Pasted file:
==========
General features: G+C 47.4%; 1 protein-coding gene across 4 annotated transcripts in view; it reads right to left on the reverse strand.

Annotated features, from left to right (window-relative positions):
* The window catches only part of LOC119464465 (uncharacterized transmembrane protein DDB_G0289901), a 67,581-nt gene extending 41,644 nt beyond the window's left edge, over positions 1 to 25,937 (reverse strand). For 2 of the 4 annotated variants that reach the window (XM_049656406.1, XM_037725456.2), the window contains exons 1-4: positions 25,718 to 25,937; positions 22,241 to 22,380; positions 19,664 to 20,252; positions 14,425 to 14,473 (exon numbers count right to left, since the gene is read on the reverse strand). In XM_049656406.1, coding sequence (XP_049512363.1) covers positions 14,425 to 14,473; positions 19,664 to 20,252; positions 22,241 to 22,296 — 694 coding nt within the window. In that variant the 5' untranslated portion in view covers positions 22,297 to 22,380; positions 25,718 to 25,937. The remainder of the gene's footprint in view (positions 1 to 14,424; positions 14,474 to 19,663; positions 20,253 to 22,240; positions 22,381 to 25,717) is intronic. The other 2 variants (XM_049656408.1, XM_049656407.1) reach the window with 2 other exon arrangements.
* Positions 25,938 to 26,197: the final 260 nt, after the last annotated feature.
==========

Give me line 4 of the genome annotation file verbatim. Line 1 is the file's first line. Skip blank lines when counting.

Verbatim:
* Positions 25,938 to 26,197: the final 260 nt, after the last annotated feature.